While Merkel has acceded to fiscal slippage before, she has little room to manoeuver as she seeks a third term on Sept. 22 as polls show voters overwhelmingly in favor of her crisis-policy to date.

Latest Poll

Support for Merkel’s coalition of her Christian Democratic bloc and its Free Democratic partner held at 47 percent for the third week in a Forsa poll for Stern magazine, enough for a rerun of her current government. The main opposition Social Democrats gained 1 percentage point after their party convention to 23 percent, while their Green party allies dropped a point to 14 percent in the weekly poll released today.

The Left Party had 7 percent in the poll of 2,504 voters conducted April 15-19. A newly formed anti-euro party, AfD, had just 2 percent, below the 5 threshold to win seats and within the 2.5 percentage point margin of error.

Even as bond yields fell to records across the euro area yesterday, the crisis continued to resonant in Germany. Norbert Barthle, a legislator who is the budget spokesman for Merkel’s Christian Democratic Union in the lower house, or Bundestag, issued a statement responding to Barroso’s remarks, saying they “upset me greatly.” Hans Michelbach, a lawmaker with Merkel’s CSU Bavarian sister party, told Handelsblatt newspaper the comments contravened the position of European finance ministers and heads of government “send absolutely the wrong signal.”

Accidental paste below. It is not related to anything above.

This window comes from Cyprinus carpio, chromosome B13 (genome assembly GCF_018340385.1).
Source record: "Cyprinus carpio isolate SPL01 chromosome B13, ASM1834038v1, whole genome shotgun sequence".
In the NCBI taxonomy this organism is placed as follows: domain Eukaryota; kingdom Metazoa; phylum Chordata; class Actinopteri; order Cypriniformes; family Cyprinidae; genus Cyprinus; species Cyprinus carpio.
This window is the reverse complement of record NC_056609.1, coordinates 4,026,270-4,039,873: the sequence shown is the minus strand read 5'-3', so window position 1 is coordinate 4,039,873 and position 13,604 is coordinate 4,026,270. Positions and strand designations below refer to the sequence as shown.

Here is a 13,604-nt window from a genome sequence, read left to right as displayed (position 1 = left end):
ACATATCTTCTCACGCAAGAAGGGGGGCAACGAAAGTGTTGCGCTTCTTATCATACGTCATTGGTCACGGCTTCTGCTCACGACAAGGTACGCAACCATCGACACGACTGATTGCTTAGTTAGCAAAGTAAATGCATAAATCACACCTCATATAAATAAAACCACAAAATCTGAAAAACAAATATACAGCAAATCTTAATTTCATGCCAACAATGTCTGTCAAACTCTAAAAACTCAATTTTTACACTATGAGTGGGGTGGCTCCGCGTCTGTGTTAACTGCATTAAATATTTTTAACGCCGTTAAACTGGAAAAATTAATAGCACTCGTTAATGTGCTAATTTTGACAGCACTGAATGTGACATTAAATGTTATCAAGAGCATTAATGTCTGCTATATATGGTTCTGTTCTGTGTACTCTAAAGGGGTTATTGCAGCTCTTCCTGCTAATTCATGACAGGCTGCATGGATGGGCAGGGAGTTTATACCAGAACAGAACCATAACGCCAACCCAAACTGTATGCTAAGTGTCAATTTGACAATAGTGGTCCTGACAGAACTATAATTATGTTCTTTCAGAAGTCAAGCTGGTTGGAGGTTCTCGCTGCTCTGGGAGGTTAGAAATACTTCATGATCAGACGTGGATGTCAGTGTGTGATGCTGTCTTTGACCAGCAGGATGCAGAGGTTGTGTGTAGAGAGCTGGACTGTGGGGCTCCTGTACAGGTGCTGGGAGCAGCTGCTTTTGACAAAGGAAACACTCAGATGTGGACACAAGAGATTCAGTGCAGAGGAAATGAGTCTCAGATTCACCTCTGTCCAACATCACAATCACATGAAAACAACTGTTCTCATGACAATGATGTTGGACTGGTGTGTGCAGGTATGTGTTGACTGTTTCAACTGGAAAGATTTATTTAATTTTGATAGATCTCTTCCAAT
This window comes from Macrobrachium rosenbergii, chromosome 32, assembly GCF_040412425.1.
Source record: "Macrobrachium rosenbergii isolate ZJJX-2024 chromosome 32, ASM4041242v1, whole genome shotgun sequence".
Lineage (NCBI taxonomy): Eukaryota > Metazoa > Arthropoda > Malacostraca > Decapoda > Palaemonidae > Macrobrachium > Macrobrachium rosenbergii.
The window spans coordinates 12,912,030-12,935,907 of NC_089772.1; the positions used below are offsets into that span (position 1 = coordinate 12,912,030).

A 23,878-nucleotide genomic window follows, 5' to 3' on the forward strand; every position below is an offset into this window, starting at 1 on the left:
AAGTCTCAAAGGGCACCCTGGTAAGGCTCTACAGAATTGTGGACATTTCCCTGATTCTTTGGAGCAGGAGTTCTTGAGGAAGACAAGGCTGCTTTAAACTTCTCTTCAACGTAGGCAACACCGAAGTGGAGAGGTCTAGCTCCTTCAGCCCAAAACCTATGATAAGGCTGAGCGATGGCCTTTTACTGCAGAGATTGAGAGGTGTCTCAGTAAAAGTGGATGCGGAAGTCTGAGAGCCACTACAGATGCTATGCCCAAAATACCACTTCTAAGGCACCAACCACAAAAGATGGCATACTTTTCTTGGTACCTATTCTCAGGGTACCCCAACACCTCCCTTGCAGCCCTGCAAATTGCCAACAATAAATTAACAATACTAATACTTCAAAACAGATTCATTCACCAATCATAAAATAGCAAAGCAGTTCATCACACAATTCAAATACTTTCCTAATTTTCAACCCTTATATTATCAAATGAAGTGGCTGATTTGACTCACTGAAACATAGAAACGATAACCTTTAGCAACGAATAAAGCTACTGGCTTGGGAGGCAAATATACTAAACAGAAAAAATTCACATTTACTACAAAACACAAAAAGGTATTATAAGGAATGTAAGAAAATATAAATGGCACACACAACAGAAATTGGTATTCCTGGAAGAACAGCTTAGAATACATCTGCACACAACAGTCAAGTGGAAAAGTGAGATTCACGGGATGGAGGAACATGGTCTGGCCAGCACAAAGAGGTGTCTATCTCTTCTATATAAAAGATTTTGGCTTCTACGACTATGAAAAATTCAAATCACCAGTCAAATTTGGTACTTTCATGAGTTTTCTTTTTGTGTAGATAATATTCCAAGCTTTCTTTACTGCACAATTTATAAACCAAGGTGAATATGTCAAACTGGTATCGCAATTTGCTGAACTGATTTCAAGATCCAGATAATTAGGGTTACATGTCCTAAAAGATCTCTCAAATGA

Barroso Misunderstood

Kampeter told an audience in Berlin today that Barroso’s speech had been misunderstood, and that the commission president didn’t mean that budget negotiations would be re-opened.

Merkel’s chief spokesman, Steffen Seibert, told reporters that there were “no differences at all” between the government and Barroso on the prescription to Europe’s ills.

“At first sight, comments like we’re hearing from the IMF or Barroso make it sound like we’re supposed to fundamentally change course,” Michael Huether, head of the Cologne Institute for Economic Research, said in an interview. In fact, granting more leeway on timelines to meet austerity targets, as has been done for Portugal, “are details of implementation that don’t undermine the actual goal and concept,” he said. They are also something to be done at European level and not in Berlin, he said. “I’m in favor of flexibility, as long as it’s clear that we don’t diverge from” fiscal discipline.

Merkel has given no indication of a willingness to reconsider austerity. She instead redoubled her defense of consolidating budgets in several speeches over the past week, dismissing the notion of debt-fueled spending as compounding the problem of excessive deficits.

“Saving is not an end in itself,” Merkel said in a speech in Frankfurt today. “It’s fundamentally about whether one day we can live from what we take in” without excessive borrowing. “It’s about whether we’re being competitive, if we can sell our products, and if we have jobs for our citizens.”